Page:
the direction of speakup
bmmcginty at bmcginty.hopto.org
Thu May 2 03:29:07 EDT 2013
Long message, be warned.
Just some thoughts off the top of my head.
1. boot speech
I don't currently have a way to read messages from my system directly at boot time, as I'm using espeak.
When I need to access the console that early, I hook up a serial cable, and connect from another machine.
This brings me to my first true point.
Given no userspace migration, might we model speakups serial access on that of the serial console driver that ships with linux?
Surely that can't be objected too by kernel dev folks.
Taking a look through the kernel sources, it seems as though the serial console driver uses the same low-level calls speakup currently uses.
(Anyone more familiar with the kernel, please correct me.)
2. kernel panics
I haven't encountered a true oops/kernel halt moment yet.
If the message couldn't be spoken, logging it in some way might be nice, though I'm sure that would depend on the error in question.
3. USB synths
I don't see why we couldn't use the softsynth device and write back to USB, like WH has done for espeakup.
Instead of software speech, the text would be sent back out the usb port.
4. ISA synths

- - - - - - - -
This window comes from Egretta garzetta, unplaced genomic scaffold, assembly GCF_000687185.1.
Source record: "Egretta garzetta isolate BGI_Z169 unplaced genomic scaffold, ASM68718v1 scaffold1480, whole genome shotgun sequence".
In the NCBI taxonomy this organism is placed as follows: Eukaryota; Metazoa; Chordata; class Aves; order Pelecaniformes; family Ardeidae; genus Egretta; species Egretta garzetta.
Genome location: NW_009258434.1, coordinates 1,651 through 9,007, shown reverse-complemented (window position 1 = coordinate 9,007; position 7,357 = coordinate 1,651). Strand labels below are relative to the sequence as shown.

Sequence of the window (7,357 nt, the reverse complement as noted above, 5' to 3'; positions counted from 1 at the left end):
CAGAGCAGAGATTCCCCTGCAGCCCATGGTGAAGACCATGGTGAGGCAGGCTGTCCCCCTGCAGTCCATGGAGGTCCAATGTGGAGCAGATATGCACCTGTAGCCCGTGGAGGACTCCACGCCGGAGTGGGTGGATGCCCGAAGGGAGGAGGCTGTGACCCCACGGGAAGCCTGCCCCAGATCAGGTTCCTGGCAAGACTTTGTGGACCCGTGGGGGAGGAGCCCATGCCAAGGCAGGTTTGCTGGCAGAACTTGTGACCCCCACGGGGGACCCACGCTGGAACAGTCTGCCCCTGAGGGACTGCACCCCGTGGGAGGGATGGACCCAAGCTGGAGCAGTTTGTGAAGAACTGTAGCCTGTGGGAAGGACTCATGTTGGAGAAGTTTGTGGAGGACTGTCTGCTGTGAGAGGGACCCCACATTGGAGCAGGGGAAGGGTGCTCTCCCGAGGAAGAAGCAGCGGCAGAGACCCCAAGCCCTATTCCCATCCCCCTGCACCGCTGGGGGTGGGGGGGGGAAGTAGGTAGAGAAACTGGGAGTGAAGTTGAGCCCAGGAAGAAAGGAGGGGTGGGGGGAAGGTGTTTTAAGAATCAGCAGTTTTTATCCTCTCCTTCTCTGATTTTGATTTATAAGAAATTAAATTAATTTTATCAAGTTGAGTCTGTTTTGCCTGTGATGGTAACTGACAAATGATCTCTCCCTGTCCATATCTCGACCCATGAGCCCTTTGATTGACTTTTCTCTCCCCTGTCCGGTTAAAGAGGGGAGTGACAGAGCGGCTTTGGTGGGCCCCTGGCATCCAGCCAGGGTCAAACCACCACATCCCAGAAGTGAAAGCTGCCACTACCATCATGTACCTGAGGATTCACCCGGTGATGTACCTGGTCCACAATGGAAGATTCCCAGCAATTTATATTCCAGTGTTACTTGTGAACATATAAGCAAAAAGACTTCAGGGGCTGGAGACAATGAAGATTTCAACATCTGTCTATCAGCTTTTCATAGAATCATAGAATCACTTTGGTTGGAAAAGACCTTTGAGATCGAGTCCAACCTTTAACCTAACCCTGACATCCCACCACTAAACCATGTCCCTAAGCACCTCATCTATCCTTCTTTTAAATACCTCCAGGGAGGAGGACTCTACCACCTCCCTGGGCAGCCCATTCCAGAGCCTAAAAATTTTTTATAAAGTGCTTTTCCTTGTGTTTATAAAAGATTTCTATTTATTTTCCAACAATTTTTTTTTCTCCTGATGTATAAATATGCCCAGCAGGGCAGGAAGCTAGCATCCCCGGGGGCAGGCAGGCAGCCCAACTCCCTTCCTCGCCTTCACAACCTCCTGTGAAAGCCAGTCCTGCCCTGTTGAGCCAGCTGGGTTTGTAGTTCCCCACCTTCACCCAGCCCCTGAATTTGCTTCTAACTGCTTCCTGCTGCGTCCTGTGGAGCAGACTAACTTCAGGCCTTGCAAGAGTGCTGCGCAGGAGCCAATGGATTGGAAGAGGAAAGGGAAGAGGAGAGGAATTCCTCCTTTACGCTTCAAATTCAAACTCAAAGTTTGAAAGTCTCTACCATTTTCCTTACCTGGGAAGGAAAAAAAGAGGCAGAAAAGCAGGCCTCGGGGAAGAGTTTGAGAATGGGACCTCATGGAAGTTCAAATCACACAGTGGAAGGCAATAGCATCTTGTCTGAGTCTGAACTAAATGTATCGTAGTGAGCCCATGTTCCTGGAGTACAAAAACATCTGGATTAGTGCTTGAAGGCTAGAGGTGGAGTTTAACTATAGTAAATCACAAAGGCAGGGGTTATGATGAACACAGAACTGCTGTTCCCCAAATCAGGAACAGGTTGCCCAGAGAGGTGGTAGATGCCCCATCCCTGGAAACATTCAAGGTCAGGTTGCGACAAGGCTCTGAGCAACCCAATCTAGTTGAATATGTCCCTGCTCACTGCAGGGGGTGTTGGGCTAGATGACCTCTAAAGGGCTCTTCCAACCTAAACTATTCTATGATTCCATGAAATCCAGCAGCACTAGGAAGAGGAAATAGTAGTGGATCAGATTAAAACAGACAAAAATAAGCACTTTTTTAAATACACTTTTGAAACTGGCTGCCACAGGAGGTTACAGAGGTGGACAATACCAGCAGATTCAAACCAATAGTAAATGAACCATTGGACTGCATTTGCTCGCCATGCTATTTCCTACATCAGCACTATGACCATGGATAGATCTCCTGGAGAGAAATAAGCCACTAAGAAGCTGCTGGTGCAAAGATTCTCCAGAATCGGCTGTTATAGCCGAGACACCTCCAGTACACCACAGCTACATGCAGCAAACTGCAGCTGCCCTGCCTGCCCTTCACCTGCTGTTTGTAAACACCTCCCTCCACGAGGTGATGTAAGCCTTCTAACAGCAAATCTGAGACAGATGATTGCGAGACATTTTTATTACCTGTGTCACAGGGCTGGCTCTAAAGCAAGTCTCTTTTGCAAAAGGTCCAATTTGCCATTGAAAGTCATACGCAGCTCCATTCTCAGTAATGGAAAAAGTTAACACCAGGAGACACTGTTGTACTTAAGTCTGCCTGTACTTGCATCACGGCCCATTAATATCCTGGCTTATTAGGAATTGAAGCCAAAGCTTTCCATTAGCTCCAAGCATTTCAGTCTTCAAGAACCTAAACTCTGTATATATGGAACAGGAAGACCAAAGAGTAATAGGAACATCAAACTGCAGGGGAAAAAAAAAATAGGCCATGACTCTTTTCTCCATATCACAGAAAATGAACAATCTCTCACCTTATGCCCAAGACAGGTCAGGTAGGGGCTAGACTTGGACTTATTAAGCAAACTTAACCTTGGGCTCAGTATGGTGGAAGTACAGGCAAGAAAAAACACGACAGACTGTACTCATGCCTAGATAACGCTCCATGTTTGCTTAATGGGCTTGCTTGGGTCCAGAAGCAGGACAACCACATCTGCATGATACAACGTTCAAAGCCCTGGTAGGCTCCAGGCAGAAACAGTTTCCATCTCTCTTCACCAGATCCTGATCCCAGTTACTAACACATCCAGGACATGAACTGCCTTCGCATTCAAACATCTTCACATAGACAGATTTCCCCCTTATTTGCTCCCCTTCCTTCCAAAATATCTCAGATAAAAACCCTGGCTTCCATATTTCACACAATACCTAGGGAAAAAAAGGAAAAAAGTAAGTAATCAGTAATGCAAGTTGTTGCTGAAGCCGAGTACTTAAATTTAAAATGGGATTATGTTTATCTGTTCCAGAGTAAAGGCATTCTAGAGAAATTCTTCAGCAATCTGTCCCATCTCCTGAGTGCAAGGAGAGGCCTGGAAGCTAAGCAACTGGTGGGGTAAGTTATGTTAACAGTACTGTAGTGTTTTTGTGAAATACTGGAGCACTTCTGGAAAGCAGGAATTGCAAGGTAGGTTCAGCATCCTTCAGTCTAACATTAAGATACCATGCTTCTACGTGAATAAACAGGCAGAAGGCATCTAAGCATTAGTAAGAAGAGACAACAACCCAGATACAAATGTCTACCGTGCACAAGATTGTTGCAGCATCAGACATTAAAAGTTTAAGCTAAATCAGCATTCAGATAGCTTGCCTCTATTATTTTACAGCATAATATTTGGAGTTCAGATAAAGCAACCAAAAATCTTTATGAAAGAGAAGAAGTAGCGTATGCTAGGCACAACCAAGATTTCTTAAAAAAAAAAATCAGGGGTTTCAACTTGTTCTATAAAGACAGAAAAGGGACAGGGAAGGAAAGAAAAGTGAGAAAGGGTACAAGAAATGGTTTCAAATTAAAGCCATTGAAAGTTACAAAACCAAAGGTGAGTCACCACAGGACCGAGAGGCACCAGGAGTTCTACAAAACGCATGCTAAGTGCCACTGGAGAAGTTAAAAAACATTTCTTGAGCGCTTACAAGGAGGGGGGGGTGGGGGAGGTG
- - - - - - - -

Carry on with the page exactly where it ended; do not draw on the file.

Unfortunately, the hardware to support ISA is going away (laptops and the like).
There are some ISA to USB converters, but they're a bit pricy.
See above for my thoughts on using these USB devices.
5. userspace conversion
I've come up with the following, and attempted to confirm each point with those more in the know.
I believe that more development can take place in userspace than in the kernel.
Nastyness will only affect your UL screen reading application, not cause crashes as some of these issues have.
Dealing with hahrdware will be no harder than in any other application. open, write, read, flush, close.
.programming language support
Though C is the fastest language, it need not be the only language for a given task. Currently, we're locked entirely into C because the kernel rightly requires it.
Less now, less in the future, for kernel developers to have to think about, and less for us to have to work through with them.
Less compatibility issues.
That isnt' to say that anyone with kernel development has caused a problem.
However, the fewer points where we're reaching into the innerds of the machine and kernel, the better.
It's not going to be a quick process.
There needs to be a way to access _all of the information that speakup can currently access, which means all available TTY data.
Fortunately, we know what speakup can do, and what we want it to do, so given sufficient reason, we can do it.
I will be glad to help with coding and testing.